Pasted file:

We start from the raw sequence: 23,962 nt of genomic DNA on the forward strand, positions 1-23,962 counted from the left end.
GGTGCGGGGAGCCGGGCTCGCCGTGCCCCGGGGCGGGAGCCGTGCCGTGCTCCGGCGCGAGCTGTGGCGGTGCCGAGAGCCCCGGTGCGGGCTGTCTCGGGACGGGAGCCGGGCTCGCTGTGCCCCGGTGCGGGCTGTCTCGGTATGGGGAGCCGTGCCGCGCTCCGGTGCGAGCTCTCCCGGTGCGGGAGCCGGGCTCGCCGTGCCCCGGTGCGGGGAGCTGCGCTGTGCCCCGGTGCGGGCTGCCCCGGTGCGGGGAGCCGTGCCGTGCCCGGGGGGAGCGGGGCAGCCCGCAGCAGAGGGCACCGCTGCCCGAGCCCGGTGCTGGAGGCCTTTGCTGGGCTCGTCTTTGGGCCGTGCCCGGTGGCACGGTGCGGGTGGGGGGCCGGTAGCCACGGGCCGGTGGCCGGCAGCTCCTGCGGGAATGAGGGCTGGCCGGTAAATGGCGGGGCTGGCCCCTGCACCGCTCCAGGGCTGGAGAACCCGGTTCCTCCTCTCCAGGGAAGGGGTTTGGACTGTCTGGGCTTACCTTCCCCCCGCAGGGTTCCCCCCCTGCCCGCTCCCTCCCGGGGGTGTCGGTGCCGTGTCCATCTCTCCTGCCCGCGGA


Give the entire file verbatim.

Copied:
We start from the raw sequence: 23,962 nt of genomic DNA on the forward strand, positions 1-23,962 counted from the left end.
GGTGCGGGGAGCCGGGCTCGCCGTGCCCCGGGGCGGGAGCCGTGCCGTGCTCCGGCGCGAGCTGTGGCGGTGCCGAGAGCCCCGGTGCGGGCTGTCTCGGGACGGGAGCCGGGCTCGCTGTGCCCCGGTGCGGGCTGTCTCGGTATGGGGAGCCGTGCCGCGCTCCGGTGCGAGCTCTCCCGGTGCGGGAGCCGGGCTCGCCGTGCCCCGGTGCGGGGAGCTGCGCTGTGCCCCGGTGCGGGCTGCCCCGGTGCGGGGAGCCGTGCCGTGCCCGGGGGGAGCGGGGCAGCCCGCAGCAGAGGGCACCGCTGCCCGAGCCCGGTGCTGGAGGCCTTTGCTGGGCTCGTCTTTGGGCCGTGCCCGGTGGCACGGTGCGGGTGGGGGGCCGGTAGCCACGGGCCGGTGGCCGGCAGCTCCTGCGGGAATGAGGGCTGGCCGGTAAATGGCGGGGCTGGCCCCTGCACCGCTCCAGGGCTGGAGAACCCGGTTCCTCCTCTCCAGGGAAGGGGTTTGGACTGTCTGGGCTTACCTTCCCCCCGCAGGGTTCCCCCCCTGCCCGCTCCCTCCCGGGGGTGTCGGTGCCGTGTCCATCTCTCCTGCCCGCGGA